LABOUR MINISTER Jennifer Baptiste-Primus has broken her silence on the ongoing industrial tensions in the country arising out of the pending closure of the Petrotrin refinery and separation of thousands of workers.
President general of the Oilfield Workers Trade Union (OWTU) Ancel Roget has described his former “comrade” as the “minister of silence”, criticising her for not advancing her position on the issue.
Baptiste-Primus, one of the many Cabinet ministers who attended the signing of a cooperation agreement for the development of a drydocking facility at La Brea, explained the reason for being mum on the topic.
“As Minister of Labour and Small Enterprise Development, my role is very, very clear under the Industrial Relations Act of 1972.
“This matter may very well end up before me, and therefore I will not make a public statement, nor would I indicate in any way on this matter.”
Accused of betrayal and turning her back on the trade union movement where she once served as president of the Public Services Association, Baptiste-Primus said it was untrue for her former colleagues to make this assessment.
“I have not turned my back on the unions. My comrades in the unions, when I first met with them when I became a Cabinet minister, I did remind them that I do not represent workers in the Cabinet. I represent the citizens of TT and, in that context, I would always have to make decisions in the best interest of TT.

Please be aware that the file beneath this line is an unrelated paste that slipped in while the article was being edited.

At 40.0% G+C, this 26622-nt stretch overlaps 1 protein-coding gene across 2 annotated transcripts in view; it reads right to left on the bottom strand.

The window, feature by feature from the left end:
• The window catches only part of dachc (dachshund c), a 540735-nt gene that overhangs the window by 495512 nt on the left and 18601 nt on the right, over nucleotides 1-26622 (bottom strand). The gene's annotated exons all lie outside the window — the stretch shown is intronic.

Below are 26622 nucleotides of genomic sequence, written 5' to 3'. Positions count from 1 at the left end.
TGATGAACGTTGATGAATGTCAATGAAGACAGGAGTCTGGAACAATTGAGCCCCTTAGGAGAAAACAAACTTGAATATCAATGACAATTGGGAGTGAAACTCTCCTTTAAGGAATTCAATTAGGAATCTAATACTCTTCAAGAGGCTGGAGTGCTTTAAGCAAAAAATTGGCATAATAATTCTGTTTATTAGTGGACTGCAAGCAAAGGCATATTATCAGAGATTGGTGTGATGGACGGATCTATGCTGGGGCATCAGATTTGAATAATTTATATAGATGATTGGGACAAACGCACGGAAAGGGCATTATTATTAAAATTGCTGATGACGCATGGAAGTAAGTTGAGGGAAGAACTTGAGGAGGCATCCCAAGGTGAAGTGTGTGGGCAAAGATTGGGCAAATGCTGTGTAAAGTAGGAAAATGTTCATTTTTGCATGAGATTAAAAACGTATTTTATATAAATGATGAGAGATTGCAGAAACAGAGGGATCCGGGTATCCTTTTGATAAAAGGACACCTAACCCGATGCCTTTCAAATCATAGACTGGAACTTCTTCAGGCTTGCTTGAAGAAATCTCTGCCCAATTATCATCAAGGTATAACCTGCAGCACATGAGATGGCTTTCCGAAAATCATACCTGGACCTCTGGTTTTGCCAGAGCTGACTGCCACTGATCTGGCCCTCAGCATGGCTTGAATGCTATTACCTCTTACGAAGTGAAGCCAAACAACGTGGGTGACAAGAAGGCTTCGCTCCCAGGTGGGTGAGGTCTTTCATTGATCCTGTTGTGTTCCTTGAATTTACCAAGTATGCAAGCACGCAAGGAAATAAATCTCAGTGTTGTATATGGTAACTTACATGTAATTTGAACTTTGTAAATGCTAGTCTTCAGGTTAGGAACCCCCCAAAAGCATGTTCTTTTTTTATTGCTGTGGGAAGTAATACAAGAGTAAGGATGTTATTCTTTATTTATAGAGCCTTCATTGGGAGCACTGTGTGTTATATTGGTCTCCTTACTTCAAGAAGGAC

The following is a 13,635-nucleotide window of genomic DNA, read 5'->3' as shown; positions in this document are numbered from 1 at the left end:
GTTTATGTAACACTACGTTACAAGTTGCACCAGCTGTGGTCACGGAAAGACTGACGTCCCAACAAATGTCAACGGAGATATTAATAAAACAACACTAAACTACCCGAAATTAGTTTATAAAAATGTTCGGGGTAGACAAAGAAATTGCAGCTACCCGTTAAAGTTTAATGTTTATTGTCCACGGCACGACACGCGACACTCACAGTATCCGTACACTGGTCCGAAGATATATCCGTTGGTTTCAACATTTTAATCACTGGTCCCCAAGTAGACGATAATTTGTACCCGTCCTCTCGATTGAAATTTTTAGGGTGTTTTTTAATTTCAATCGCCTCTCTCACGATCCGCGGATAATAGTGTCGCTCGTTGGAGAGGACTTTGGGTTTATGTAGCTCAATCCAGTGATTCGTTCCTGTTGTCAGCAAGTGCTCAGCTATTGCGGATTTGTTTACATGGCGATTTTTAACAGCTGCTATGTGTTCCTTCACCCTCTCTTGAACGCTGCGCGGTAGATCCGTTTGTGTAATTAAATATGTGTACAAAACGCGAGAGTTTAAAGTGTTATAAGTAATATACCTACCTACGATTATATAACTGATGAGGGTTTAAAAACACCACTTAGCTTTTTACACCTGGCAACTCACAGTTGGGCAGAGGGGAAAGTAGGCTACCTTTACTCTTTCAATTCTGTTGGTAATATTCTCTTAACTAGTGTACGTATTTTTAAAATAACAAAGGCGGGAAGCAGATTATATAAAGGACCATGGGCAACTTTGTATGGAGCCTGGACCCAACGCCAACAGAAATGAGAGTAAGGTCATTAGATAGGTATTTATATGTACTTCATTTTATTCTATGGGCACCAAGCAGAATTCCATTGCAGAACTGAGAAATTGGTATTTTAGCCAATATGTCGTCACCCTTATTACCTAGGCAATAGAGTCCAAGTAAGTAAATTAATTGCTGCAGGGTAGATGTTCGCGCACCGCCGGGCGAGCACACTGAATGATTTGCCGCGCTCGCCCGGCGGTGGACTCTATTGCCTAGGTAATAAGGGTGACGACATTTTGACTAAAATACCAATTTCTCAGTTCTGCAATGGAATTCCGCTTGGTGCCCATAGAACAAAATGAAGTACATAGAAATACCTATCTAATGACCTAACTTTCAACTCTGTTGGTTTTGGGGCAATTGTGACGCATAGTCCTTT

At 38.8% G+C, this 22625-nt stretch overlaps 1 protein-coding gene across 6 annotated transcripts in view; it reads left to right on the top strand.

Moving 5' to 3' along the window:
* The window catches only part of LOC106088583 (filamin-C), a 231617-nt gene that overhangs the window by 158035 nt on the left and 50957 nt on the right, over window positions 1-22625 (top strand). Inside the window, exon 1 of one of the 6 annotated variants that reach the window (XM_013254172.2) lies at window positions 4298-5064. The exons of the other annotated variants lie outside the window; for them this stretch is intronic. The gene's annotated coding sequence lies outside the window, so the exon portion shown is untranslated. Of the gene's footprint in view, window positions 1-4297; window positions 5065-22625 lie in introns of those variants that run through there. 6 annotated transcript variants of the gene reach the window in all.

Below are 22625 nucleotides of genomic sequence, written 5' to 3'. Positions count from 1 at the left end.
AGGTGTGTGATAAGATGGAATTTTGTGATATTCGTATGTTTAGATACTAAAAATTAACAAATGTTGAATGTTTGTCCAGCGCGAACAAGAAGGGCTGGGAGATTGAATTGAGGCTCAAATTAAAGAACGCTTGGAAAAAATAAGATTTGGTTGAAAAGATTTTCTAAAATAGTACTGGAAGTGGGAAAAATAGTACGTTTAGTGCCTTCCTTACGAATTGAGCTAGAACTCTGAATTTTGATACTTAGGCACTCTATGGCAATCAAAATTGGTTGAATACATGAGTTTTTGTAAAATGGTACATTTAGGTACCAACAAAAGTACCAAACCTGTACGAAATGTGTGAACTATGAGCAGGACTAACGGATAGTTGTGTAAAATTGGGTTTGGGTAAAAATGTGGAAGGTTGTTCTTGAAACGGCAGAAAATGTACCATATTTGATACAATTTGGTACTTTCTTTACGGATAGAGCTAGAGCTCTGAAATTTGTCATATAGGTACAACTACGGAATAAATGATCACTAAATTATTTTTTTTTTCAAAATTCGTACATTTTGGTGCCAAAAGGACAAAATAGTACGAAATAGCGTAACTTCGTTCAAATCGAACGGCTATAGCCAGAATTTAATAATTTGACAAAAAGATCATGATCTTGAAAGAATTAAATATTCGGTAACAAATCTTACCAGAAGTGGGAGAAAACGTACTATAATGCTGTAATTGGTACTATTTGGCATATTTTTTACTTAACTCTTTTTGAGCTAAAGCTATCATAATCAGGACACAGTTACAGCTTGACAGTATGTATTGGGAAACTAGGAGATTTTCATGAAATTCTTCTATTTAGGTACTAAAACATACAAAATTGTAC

“They are very familiar with that position, very familiar,” she told reporters. Questioned whether yesterday’s call by the union for a nationwide shutdown, first issued on June 19 and intensified with the planned restructuring of Petrotrin, was justified, Baptiste-Primus again offered no comment.
“Under the IRA, all disputes are referred to the minister of labour, and in that context I cannot make any statement on that matter. The Prime Minister has said all there is to say on that matter. I have to hold myself available in the event I am required in the dispute.”